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How to Set Up HrefLang Tags for Different Language Pages on Your Website

  •  9-15-2014

Most global website visibility requires multiple language support. Google has said that auto-translations send poor quality signals to its search engine algorithms. You should create good translations that support countries you’re targeting. Once you have your content’s translations, how do you set up your site for the best SEO? Google provides you with a link tag that uses the “hrefLang” property to indicate to the search engine that your site supports multiple languages. Having the same content in different languages creates duplicate content in the search engines, so you should implement this tag when you have separate sites or separate folders with alternative languages.

Should You Use a Separate Subdomain or Subfolder?

Before you begin, you probably have the question of whether you should use a subdomain or subfolder for translated pages. Both SEO preferences send the right signals to Google’s algorithm, so in essence it doesn’t matter which technique you use. Subdomains are usually more difficult to manage, because they are separate domains from the root of your site. Subdomains are treated as a separate site by search engines, and they can be a huge overhead when managing your site. Unless you have someone who can help you with subdomain management, the easier route to go is subfolders. Subfolder names should have the corresponding language country code. For instance, if you have a copy of your site translated to Spanish, then the subfolder should use “ES” as a name. This country code along with translated content sends the proper language signal to search engine bots.

Whether you use subfolders or subdomains, always make navigation clear to users and bots. Less confusion is always better for SEO and sales.

Placing Your Alternative Language Tag

After you’ve decided on your setup, you can start placing your language tags. Obviously, you need your translated pages uploaded to your site, or the search engines will receive 404 server errors when crawling the alternative pages. The first step is to upload all of your content and set up your folders before you set language tags.

Next, it’s time to edit your page’s HTML code. You must add the link tag in your HTML head section. The section is at the top of your pages before the body tag. You can have as many of these tags in your pages as you have languages on your site. In addition to setting languages on your default page, you can also set a default language. A default tag is useful when you want to automatically redirect users to a specific language page.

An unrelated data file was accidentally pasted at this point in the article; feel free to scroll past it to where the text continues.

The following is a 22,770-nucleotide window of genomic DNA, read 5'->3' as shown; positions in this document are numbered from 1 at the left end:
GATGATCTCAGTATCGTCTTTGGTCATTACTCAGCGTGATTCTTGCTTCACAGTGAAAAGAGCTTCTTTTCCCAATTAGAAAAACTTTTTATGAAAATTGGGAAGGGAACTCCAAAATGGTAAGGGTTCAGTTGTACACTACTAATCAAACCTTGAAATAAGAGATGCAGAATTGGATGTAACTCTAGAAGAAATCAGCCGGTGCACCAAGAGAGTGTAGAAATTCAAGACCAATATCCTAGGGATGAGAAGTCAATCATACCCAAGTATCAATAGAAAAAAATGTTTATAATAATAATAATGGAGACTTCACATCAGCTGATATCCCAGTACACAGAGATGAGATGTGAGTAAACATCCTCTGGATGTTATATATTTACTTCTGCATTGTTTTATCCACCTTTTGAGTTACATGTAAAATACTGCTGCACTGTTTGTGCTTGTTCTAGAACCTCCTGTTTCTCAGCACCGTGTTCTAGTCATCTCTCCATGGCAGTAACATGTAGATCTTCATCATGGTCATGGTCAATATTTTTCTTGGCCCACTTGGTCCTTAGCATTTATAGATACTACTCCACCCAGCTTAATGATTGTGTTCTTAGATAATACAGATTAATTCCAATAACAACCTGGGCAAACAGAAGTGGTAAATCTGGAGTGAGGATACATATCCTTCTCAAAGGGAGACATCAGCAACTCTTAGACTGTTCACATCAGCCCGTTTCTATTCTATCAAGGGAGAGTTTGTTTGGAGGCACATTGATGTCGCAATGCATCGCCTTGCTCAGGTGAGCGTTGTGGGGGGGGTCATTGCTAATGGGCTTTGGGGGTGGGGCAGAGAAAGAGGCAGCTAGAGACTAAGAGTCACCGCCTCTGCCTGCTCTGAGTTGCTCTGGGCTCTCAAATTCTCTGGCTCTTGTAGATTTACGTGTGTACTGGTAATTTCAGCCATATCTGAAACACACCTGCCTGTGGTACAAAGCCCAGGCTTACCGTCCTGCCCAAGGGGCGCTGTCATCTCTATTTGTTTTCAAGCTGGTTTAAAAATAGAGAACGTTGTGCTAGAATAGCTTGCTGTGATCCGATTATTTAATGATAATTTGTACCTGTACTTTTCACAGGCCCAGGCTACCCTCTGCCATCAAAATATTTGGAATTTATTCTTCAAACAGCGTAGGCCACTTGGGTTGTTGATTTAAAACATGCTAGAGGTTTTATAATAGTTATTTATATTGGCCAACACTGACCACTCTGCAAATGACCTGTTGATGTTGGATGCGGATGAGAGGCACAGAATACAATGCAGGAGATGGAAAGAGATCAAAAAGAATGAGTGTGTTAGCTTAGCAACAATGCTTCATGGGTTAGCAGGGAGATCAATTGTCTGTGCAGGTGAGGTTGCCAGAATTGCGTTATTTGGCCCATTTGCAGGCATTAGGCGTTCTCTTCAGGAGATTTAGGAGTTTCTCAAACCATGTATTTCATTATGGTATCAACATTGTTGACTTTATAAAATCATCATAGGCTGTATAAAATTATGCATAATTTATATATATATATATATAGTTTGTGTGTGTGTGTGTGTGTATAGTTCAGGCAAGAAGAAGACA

The first step is annotating your pages with each alternative language. You need to use the proper language code that references each language. You can find a list on Wikipedia.

The following link tag is an example of settings that indicate you have a site translated for Spanish speakers:

<link rel="alternate" href="http://yourdomain.com/es" hreflang="es" />

In the example above, the Spanish language pages are located in the domain’s “es” subdirectory. If you have a subdomain instead, you place the subdomain link in the HREF property.

In some cases, you might have a similar language in different regions. For instance, maybe you want to support the German language for people living in Spain. Google customizes search specific to a searcher’s location and language, so having alternative languages set to a specific region helps your site rank for these queries. The following code creates an alternative for users in Spain who have their browsers set to German:

<link rel="alternate" href="http://example.com/de-ES" hreflang="de-ES" />

Notice the first part of the language parameter has the language code. In this example, the language is German, which uses the “de” language code. The “ES” parameter indicates to bots that the alternative pages are specific to people in Spain. Language codes specific to certain regions help you target different locations with varying forms of each language. In other words, your pages are more granular for users in each country.

The final step is to set a default language. The default language is used when the bot doesn’t recognize the language set in the user’s browser. You should set a default as a safeguard in case Google is unable to identify the right language pages to send users. The following code sets a default language:

<link rel="alternate" href="http://example.com/" hreflang="x-default" />

Notice in the code above that the “x-default” parameter is used and the link points to the root of the site. You should use this tag in all of your sites to limit errors on your site in terms of language support.

Once you place these tags on your pages, it’s just a matter of waiting for bots to crawl the pages. You can always do searches to check the status of your crawls, but your server logs are more accurate. It can take weeks for Google to crawl all of your site pages, so you must be patient.

Picture by woodleywonderworks

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